How To Appeal a Zoning Board Decision

If your application for a zoning change received an initial denial, there are still some avenues of recourse that may offer an eventual approval.  The process of appealing a zoning board decision may expose the applicant to public scrutiny, media attention, political dealings, and some hefty processing fees.  However, there are cases where the initial decision by a planning and zoning board should be questioned and reversed.

The city or county ordinances of your particular jurisdiction will describe the process for appeal.  Usually, the appeal will be heard by a Board of Zoning Adjustment or BZA.  In some jurisdictions, a zoning appeal goes directly to the city or county commission, or the elected officials of that government unit.  A specific application and fee for the appeal should be filed in a timely manner, so avoid delaying too long and be aware of the deadline  if you intend to appeal.

Some situations of building and land use do not fit the general standards of a zoning district, which can generate an automatic denial at the rezoning hearing.  These cases are often passed on to another board for a different type of review.  If you believe that your zoning case was unique because of a particular locational issue, such as an unusual shape of the parcel, the local BZA may have the authority to grant a variance for your situation.  If your zoning issue has arisen from a case of personal hardship, such as a family member who needs handicap access, the BZA may be able to grant a special exception.

In both of these cases, you will need to lay out the reasons that your case is different from the average situation in that particular zoning district.  Perhaps your lot requires a very long driveway due to its irregular flag shape, and it is the only lot of that shape in the subdivision.  You could describe how the lot met the code at the time you purchased it, then the code was changed before your building permit could be processed.  The BZA will not typically approve a variance or exception if it becomes a negative precedent for the neighborhood.  However, for a legitimate land use that is prevented by a technicality in the code, they may offer clemency.  In this capacity, the BZA offers property owners an opportunity to build according to the intent of the code, even when they cannot meet the letter of the law due to an unusual circumstance.

Your application for a special exception or variance should demonstrate that most of the zoning code requirements can be met, except for the specific area where you need flexibility.  Where you propose to deviate from the code, there should still be an effort to meet safety and aesthetic requirements so that neighboring properties are not affected by your proposal.  Remember that a major foundation of zoning codes is the police power of government, which exists to protect the health and safety of the community, and to guard against losses in property value.  If your proposal (after it's built) becomes a menace to the neighborhood, zoning will have failed in its mission to guard the interests of the community.  Therefore, it is helpful to explain several ways in which your proposal will have a positive rather than negative impact, such as the rehabilitation of an abandoned building, for example.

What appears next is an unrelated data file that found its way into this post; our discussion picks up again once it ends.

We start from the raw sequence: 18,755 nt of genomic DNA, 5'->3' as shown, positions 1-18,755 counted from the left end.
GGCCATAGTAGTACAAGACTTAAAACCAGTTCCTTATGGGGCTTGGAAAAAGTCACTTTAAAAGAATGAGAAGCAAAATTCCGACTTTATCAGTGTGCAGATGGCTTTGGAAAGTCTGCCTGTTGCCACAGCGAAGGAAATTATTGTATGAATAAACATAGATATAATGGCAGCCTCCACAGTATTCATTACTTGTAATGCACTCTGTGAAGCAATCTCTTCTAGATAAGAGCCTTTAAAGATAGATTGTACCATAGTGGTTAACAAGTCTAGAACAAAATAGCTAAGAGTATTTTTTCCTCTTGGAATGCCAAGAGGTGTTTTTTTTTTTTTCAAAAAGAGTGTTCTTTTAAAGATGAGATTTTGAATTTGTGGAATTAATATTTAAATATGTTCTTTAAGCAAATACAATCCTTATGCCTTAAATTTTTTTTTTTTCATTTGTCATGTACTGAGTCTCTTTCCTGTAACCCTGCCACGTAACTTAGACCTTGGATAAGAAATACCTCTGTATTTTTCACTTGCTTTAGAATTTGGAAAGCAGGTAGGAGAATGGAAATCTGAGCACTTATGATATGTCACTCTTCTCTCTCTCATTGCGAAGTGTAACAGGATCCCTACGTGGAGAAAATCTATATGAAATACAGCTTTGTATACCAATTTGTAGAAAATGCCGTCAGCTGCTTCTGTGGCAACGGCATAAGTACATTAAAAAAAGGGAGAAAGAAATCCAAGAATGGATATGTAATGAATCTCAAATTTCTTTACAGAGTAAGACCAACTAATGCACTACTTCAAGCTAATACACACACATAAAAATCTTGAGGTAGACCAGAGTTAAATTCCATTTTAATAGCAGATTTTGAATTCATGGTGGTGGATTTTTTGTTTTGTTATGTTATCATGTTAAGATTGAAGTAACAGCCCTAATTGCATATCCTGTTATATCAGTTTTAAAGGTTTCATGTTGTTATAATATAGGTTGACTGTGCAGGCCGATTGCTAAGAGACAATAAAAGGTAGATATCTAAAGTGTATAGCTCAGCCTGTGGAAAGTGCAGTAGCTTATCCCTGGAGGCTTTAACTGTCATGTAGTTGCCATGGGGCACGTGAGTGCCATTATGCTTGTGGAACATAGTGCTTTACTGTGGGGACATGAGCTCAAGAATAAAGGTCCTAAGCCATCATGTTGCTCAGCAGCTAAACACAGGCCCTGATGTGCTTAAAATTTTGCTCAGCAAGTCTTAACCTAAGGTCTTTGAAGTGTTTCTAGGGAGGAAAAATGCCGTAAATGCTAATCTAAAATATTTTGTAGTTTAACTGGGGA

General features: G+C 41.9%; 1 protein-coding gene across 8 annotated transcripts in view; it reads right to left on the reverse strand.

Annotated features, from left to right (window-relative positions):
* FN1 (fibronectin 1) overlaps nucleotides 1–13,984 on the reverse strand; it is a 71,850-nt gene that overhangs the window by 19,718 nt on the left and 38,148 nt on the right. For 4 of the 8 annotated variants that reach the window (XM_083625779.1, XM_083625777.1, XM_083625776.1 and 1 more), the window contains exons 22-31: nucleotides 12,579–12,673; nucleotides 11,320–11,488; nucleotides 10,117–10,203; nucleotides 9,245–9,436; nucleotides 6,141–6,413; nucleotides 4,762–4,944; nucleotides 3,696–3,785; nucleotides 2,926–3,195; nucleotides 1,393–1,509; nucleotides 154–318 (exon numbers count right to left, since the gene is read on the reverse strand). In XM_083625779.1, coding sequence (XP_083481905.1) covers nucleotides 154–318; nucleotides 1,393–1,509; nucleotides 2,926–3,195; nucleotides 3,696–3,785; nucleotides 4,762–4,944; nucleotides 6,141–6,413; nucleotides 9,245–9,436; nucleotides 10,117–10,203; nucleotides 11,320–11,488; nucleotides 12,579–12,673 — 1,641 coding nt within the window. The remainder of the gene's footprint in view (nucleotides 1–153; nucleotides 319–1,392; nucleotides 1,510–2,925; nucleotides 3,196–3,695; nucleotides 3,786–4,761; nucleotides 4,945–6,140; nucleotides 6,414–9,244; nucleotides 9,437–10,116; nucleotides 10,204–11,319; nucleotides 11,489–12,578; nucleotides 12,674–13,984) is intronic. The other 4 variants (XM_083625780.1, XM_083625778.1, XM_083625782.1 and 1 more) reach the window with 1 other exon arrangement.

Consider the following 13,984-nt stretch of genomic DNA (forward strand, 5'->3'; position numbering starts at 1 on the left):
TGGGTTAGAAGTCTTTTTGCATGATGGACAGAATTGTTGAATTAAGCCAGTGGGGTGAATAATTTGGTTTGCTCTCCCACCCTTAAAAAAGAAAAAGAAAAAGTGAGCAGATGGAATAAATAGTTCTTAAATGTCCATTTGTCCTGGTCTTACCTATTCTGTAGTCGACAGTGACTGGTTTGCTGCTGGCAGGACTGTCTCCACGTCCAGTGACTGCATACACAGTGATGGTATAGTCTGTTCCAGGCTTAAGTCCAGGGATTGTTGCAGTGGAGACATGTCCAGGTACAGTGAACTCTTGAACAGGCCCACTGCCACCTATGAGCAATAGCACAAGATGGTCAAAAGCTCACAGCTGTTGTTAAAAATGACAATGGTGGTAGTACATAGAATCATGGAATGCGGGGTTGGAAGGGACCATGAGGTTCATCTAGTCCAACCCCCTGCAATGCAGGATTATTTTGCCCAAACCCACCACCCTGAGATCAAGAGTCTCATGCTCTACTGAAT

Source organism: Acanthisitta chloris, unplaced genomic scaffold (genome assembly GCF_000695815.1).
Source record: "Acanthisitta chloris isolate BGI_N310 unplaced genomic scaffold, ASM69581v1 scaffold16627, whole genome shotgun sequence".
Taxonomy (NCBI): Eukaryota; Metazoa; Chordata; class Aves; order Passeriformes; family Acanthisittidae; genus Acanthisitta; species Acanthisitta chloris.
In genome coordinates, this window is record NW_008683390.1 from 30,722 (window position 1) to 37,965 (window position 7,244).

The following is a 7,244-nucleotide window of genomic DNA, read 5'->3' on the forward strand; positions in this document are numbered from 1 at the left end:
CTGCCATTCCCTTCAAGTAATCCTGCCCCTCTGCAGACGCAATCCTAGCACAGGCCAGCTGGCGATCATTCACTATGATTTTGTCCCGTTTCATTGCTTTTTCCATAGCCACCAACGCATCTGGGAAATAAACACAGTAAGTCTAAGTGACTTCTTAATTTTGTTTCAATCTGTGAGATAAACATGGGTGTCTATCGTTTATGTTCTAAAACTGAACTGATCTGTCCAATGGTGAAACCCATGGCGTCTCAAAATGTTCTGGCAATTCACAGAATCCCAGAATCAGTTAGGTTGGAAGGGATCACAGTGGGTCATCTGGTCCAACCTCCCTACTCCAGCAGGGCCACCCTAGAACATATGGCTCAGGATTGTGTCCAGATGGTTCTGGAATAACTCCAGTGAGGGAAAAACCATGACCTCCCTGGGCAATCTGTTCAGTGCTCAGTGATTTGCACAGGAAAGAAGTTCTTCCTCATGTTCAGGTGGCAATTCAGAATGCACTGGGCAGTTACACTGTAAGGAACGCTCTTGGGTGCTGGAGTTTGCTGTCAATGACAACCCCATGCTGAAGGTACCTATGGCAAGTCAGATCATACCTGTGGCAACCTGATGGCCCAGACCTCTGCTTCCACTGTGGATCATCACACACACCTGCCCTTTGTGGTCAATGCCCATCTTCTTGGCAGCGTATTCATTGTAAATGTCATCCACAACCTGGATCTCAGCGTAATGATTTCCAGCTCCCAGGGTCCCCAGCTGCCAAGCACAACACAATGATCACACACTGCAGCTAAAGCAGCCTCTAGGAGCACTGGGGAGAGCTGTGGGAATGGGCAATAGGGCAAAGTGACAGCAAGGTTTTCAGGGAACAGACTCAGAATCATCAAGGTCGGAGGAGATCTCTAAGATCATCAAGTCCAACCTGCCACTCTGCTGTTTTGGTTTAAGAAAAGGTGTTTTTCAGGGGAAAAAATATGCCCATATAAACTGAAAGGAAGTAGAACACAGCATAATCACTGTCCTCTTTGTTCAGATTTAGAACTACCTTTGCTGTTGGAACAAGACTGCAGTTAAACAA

If your request for zoning approval involves a broader issue, such as a change from residential to commercial land use, the appeal will most likely be heard at the county or city commission level.  In this case, you would want to research other rezoning and land use changes of a similar type.  You may be able to establish that there is a precedent for your type of request.  You may also need to hold some extra meetings to hear the concerns of neighboring property owners.  If the neighbors suggest fewer driveways, more landscape buffers, lower building heights, and other conditions of approval, you may have to redraw your site plan to show how these requests have been accommodated prior to presenting your appeal at a public hearing.

Since you will be dealing with elected officials, public opinion of your proposal can be a major turning point in how the ultimate vote is cast.  This can become a balancing act between the integrity of your property rights versus the compatibility of your proposed use with the surrounding area.  If the local planning and zoning staff members indicate that your proposal is premature, you may have to present a market study showing the demand for your proposed use.  You may also have to negotiate a way to provide roads, water, sewer and other public services or infrastructure without overburdening the existing facilities in that area.  You may need to refer to the comprehensive plan policies of the locality, and cite the reasons why your development proposal is consistent with the plan.

An effort to negotiate on matters of compatibility will usually sway some of the commissioner votes towards the applicant's proposal.  However, sometimes the proposal is still viewed as premature or unsuitable, and the case is denied again.  The next level of appeal is the circuit court, for those with enough resources to launch a major legal challenge.  There may be recourse to change a zoning decision in court if it appears that the city or county acted against their own criteria, such as a contradiction to their own comprehensive plan.  If the local government's actions appeared to be arbitrary and capricious, the court case may succeed.  However, many of these cases end with the court upholding the original zoning denial.  In conclusion, the applicant should conduct as much research as possible prior to paying hefty appeal fees and legal fees.  Many zoning denials are based on policies of the city or county comprehensive plan, which carry the weight of law and cannot be reversed without a review at the state level.


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